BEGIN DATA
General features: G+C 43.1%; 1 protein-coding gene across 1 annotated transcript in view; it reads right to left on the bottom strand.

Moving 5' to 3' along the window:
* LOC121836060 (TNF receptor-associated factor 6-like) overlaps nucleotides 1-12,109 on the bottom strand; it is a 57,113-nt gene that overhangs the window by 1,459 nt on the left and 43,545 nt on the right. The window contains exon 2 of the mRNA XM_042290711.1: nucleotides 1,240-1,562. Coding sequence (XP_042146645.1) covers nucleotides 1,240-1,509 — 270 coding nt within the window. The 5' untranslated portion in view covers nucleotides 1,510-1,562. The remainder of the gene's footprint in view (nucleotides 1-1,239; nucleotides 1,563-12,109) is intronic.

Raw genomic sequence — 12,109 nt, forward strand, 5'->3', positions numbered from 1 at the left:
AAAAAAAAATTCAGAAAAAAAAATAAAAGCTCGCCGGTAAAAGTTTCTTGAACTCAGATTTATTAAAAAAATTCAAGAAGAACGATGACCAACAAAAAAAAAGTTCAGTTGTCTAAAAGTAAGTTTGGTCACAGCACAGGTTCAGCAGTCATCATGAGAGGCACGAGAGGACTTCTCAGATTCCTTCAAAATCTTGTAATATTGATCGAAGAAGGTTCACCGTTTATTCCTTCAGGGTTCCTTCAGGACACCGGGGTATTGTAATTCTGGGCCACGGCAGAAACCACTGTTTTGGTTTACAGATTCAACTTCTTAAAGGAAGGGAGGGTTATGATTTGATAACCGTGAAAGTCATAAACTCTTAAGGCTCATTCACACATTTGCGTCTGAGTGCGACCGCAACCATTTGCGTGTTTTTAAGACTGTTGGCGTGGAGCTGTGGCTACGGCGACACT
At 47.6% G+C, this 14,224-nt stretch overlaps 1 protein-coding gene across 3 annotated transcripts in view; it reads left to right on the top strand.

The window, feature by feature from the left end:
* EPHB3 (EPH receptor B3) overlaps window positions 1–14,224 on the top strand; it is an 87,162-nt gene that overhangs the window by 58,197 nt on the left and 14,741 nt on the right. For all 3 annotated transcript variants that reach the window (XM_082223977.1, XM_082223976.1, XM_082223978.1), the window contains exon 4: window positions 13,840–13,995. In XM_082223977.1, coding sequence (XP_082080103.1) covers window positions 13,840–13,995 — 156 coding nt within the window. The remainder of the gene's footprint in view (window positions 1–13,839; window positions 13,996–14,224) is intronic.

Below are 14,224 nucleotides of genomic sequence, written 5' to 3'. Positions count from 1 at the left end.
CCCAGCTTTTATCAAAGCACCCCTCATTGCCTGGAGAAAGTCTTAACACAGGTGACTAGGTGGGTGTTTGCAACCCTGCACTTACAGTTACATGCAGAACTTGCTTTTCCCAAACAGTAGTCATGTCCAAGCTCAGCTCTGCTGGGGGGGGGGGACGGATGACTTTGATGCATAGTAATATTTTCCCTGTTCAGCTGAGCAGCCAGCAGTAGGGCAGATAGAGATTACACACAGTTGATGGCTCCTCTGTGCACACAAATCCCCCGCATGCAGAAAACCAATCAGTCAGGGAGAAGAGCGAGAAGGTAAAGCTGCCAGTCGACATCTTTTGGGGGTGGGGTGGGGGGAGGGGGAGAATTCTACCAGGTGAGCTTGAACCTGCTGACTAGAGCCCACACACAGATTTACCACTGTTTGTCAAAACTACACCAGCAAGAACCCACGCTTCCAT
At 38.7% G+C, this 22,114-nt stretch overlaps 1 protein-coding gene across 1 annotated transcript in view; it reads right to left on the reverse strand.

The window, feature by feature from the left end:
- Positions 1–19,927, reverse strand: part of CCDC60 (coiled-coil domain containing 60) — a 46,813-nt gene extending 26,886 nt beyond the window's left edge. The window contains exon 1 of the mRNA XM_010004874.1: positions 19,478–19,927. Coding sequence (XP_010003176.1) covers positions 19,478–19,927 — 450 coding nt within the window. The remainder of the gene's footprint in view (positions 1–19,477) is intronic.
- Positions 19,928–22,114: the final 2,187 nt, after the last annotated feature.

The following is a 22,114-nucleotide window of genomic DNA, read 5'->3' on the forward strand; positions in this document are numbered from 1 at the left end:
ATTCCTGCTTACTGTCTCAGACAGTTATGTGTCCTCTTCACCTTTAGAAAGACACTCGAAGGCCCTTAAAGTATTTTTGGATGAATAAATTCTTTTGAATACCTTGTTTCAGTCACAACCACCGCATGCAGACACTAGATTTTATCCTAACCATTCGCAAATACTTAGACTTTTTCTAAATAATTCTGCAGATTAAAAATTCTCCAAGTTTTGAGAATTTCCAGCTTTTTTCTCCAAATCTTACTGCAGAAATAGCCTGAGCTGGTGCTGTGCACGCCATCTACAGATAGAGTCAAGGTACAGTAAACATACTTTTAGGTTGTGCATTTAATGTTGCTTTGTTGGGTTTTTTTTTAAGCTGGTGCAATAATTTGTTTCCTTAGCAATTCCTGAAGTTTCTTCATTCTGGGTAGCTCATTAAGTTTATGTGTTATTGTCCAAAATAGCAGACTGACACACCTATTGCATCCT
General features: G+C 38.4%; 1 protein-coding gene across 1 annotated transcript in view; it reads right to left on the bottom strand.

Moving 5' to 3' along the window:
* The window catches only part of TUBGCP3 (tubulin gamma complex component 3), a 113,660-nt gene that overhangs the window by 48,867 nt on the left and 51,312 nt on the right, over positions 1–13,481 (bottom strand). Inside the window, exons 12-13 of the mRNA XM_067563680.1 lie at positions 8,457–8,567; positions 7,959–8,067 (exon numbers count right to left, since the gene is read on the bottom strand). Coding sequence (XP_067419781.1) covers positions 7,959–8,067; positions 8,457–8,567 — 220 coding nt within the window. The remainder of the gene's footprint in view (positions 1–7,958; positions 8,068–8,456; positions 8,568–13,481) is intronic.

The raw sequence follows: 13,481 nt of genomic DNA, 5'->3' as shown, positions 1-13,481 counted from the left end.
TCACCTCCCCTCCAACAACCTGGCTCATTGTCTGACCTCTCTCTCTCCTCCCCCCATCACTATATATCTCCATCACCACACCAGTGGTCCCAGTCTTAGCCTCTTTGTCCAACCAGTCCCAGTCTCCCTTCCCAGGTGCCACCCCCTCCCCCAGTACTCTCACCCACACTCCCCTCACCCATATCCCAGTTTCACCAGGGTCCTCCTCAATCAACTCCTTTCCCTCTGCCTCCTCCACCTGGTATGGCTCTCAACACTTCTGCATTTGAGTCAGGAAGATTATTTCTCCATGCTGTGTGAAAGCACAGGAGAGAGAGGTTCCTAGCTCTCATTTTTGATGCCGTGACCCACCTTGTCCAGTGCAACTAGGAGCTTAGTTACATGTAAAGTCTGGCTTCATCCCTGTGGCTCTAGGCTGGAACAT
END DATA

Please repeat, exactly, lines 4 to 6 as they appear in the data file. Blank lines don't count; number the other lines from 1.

Raw genomic sequence — 12,109 nt, forward strand, 5'->3', positions numbered from 1 at the left:
AAAAAAAAATTCAGAAAAAAAAATAAAAGCTCGCCGGTAAAAGTTTCTTGAACTCAGATTTATTAAAAAAATTCAAGAAGAACGATGACCAACAAAAAAAAAGTTCAGTTGTCTAAAAGTAAGTTTGGTCACAGCACAGGTTCAGCAGTCATCATGAGAGGCACGAGAGGACTTCTCAGATTCCTTCAAAATCTTGTAATATTGATCGAAGAAGGTTCACCGTTTATTCCTTCAGGGTTCCTTCAGGACACCGGGGTATTGTAATTCTGGGCCACGGCAGAAACCACTGTTTTGGTTTACAGATTCAACTTCTTAAAGGAAGGGAGGGTTATGATTTGATAACCGTGAAAGTCATAAACTCTTAAGGCTCATTCACACATTTGCGTCTGAGTGCGACCGCAACCATTTGCGTGTTTTTAAGACTGTTGGCGTGGAGCTGTGGCTACGGCGACACT
At 47.6% G+C, this 14,224-nt stretch overlaps 1 protein-coding gene across 3 annotated transcripts in view; it reads left to right on the top strand.